If you erase from scientific history the merely mistaken (as opposed to the fraudulent or compromised) you are doing a disservice to the notion of science itself."

I suspect this is what is going on with the HPV paper. There is no evidence of misconduct (which even Orac admits) or errors (such as calculation errors) - the retraction seems to fall under the murky, controversial area of using retraction as a tool to "correct" science.
 

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The literature is a record of the progress of science – and that progress is not linear. By erasing by-ways and diversions that end up not contributing directly to the ‘final’ answer (whatever that is), you are imposing a view of science that is not true to itself and is perhaps sanitised beyond the point of usefulness.
When I was in library school studying how to do research, I did a project on the history of science, practicing following up references and citations. One of the commentaries I came across discussed how the history of science is usually taught as a reasonable process of new discoveries and progress, not the way it usually occurred--which is many dead ends, delusions, fixations, old guys preventing young guys from trying something new and so forth. The real history of science consists of a lot of meandering, misunderstandings, and even some disasters. There are occasional breakthroughs.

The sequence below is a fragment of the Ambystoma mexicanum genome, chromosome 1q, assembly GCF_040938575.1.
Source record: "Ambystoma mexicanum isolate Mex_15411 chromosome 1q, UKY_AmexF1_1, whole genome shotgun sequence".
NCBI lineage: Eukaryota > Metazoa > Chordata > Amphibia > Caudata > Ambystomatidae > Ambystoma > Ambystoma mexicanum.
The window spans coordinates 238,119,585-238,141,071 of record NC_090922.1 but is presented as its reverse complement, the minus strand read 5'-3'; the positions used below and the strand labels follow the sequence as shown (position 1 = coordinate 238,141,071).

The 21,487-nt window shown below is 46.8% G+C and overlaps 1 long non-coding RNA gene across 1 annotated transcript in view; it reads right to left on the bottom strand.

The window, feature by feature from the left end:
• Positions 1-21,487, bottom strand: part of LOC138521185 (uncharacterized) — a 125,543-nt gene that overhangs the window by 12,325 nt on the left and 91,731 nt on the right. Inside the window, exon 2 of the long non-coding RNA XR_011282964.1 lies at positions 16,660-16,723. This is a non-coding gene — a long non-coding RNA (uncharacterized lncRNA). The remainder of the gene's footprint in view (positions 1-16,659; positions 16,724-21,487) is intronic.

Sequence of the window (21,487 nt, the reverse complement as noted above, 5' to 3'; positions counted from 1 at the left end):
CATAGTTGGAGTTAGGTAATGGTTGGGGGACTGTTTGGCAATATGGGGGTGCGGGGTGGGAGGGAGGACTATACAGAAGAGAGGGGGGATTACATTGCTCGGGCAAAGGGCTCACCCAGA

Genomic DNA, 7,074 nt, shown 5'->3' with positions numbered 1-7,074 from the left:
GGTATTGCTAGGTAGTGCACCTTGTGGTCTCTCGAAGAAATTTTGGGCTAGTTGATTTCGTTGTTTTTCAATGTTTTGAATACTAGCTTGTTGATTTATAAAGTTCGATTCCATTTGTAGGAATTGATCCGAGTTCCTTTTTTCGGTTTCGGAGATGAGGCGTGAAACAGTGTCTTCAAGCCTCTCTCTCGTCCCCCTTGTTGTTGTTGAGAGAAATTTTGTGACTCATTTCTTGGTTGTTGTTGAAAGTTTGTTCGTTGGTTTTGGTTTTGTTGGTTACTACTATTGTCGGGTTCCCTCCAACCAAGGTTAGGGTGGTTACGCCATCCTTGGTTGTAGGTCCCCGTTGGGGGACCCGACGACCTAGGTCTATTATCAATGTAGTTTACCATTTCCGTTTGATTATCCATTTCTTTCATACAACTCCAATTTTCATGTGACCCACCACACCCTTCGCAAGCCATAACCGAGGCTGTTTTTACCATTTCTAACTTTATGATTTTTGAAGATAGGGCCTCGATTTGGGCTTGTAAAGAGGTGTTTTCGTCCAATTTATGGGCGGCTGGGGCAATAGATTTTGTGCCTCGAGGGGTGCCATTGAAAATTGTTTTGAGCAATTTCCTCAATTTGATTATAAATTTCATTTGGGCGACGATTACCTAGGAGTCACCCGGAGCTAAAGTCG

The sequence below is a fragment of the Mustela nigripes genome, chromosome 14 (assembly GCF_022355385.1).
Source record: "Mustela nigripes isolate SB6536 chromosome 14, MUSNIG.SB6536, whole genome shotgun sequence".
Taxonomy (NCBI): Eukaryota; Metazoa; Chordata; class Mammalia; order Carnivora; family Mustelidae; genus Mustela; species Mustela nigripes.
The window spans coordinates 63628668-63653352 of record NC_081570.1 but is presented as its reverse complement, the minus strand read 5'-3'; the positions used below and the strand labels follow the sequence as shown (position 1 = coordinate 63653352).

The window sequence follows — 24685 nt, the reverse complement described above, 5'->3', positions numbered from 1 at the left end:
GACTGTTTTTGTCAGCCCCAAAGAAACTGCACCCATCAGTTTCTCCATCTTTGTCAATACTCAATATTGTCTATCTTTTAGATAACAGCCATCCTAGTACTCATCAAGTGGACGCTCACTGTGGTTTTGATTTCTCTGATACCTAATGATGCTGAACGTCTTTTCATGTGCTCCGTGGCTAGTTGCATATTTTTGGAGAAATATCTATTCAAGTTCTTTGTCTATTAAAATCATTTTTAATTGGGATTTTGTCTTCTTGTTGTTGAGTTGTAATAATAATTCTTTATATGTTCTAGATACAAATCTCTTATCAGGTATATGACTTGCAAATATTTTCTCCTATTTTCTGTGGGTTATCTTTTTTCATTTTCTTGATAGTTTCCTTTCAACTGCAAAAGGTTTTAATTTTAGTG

Preventing people from coloring outside the lines or making mistakes doesn't improve the process of science.
 

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Discussion Starter · #18 ·
I find it pretty ironic that members here are arguing against retracting papers that use poor methodology. Aren't you guys always arguing that we need to improve what is accepted as peer review? This is part of that. These authors used the wrong statistical analysis for the number of groups they had. I am not buying for a minute that if a pro-vaccine study objectively used the wrong statistical test for a study you would be against a journal retracting that study for poor methodology. Not for a minute.

Your quote even said more are for removing studies that have unintentional errors than are against it.